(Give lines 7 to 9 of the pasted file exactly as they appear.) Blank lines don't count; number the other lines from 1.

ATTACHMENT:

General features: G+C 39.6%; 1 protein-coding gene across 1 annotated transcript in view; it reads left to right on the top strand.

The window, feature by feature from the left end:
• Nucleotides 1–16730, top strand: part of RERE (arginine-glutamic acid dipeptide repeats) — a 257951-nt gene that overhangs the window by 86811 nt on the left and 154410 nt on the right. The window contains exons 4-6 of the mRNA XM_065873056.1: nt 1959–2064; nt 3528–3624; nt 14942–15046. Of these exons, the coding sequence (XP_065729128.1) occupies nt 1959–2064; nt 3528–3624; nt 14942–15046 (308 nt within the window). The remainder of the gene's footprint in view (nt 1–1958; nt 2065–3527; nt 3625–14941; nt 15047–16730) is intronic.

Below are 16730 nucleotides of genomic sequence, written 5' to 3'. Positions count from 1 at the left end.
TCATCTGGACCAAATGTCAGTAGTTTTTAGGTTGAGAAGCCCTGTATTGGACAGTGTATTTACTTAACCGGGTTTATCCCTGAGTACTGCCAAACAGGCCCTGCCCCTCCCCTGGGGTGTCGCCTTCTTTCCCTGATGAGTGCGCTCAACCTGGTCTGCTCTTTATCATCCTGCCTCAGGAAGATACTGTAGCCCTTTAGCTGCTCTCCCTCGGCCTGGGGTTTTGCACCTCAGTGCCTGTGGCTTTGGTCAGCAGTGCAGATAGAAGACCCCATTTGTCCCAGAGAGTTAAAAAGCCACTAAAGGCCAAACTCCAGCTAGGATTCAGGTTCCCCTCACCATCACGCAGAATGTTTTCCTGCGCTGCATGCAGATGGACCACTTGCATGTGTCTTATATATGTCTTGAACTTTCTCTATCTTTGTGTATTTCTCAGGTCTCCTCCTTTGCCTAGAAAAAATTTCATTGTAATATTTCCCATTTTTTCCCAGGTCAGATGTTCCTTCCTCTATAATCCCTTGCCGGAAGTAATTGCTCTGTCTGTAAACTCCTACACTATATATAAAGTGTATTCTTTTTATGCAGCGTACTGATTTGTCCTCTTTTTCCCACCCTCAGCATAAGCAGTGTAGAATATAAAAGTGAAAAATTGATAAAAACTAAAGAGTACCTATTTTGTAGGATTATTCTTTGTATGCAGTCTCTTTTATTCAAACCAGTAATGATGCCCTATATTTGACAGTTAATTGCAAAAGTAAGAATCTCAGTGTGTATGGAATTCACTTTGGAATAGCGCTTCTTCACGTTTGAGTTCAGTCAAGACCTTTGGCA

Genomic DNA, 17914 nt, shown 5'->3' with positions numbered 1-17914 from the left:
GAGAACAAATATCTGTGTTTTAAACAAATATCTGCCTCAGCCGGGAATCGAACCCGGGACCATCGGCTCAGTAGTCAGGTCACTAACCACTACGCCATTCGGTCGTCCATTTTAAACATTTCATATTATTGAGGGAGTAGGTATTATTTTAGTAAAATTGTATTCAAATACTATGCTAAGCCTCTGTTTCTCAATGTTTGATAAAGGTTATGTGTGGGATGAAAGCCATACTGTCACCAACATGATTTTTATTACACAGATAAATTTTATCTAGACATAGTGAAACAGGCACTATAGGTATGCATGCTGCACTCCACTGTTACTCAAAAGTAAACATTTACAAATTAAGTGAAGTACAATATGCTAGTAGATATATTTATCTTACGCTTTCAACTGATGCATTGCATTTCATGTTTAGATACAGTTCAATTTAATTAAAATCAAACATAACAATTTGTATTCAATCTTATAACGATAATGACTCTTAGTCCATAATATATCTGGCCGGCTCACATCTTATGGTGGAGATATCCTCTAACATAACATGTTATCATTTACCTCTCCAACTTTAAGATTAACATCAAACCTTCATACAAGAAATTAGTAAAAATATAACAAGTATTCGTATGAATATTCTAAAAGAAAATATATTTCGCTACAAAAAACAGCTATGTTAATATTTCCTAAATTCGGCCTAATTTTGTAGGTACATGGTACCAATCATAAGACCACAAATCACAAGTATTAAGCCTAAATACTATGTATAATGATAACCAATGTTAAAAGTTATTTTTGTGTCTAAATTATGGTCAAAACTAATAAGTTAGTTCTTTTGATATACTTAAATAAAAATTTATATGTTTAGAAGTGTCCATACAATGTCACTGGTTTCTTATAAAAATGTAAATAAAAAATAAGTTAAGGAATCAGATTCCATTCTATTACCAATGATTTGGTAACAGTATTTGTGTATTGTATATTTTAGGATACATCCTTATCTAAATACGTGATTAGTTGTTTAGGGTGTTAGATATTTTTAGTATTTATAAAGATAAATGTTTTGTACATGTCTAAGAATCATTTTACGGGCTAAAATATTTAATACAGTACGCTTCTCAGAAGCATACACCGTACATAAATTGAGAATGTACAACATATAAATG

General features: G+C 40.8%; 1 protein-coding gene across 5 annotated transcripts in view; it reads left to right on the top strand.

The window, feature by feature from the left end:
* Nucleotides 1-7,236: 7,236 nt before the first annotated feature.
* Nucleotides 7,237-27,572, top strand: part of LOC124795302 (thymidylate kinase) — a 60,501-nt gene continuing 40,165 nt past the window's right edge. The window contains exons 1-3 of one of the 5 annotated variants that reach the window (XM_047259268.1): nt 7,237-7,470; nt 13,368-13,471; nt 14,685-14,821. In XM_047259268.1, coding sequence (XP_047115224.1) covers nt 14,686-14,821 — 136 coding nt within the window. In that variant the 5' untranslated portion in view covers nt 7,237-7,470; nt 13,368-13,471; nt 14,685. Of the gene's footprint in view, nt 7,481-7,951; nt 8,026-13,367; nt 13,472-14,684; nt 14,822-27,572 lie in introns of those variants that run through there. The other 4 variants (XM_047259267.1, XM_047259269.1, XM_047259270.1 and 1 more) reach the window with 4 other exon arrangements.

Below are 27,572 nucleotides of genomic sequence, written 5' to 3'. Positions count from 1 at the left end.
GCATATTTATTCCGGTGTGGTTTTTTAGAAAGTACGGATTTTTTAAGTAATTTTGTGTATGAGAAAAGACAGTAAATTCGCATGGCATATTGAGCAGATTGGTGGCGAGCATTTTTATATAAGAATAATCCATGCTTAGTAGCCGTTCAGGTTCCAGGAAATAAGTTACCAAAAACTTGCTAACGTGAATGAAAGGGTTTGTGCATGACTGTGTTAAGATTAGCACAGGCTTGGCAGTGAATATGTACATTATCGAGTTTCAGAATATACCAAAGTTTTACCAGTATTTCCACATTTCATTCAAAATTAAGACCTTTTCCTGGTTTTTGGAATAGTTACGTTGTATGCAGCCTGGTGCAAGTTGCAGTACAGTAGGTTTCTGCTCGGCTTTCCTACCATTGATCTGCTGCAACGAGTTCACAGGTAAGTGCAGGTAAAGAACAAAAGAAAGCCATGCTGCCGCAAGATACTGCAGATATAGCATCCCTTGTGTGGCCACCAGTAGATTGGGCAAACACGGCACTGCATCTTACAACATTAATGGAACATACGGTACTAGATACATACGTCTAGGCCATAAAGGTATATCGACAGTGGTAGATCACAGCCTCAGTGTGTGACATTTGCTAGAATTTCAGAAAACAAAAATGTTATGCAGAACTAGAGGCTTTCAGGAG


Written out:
GAGAACAAATATCTGTGTTTTAAACAAATATCTGCCTCAGCCGGGAATCGAACCCGGGACCATCGGCTCAGTAGTCAGGTCACTAACCACTACGCCATTCGGTCGTCCATTTTAAACATTTCATATTATTGAGGGAGTAGGTATTATTTTAGTAAAATTGTATTCAAATACTATGCTAAGCCTCTGTTTCTCAATGTTTGATAAAGGTTATGTGTGGGATGAAAGCCATACTGTCACCAACATGATTTTTATTACACAGATAAATTTTATCTAGACATAGTGAAACAGGCACTATAGGTATGCATGCTGCACTCCACTGTTACTCAAAAGTAAACATTTACAAATTAAGTGAAGTACAATATGCTAGTAGATATATTTATCTTACGCTTTCAACTGATGCATTGCATTTCATGTTTAGATACAGTTCAATTTAATTAAAATCAAACATAACAATTTGTATTCAATCTTATAACGATAATGACTCTTAGTCCATAATATATCTGGCCGGCTCACATCTTATGGTGGAGATATCCTCTAACATAACATGTTATCATTTACCTCTCCAACTTTAAGATTAACATCAAACCTTCATACAAGAAATTAGTAAAAATATAACAAGTATTCGTATGAATATTCTAAAAGAAAATATATTTCGCTACAAAAAACAGCTATGTTAATATTTCCTAAATTCGGCCTAATTTTGTAGGTACATGGTACCAATCATAAGACCACAAATCACAAGTATTAAGCCTAAATACTATGTATAATGATAACCAATGTTAAAAGTTATTTTTGTGTCTAAATTATGGTCAAAACTAATAAGTTAGTTCTTTTGATATACTTAAATAAAAATTTATATGTTTAGAAGTGTCCATACAATGTCACTGGTTTCTTATAAAAATGTAAATAAAAAATAAGTTAAGGAATCAGATTCCATTCTATTACCAATGATTTGGTAACAGTATTTGTGTATTGTATATTTTAGGATACATCCTTATCTAAATACGTGATTAGTTGTTTAGGGTGTTAGATATTTTTAGTATTTATAAAGATAAATGTTTTGTACATGTCTAAGAATCATTTTACGGGCTAAAATATTTAATACAGTACGCTTCTCAGAAGCATACACCGTACATAAATTGAGAATGTACAACATATAAATG

General features: G+C 40.8%; 1 protein-coding gene across 5 annotated transcripts in view; it reads left to right on the top strand.

The window, feature by feature from the left end: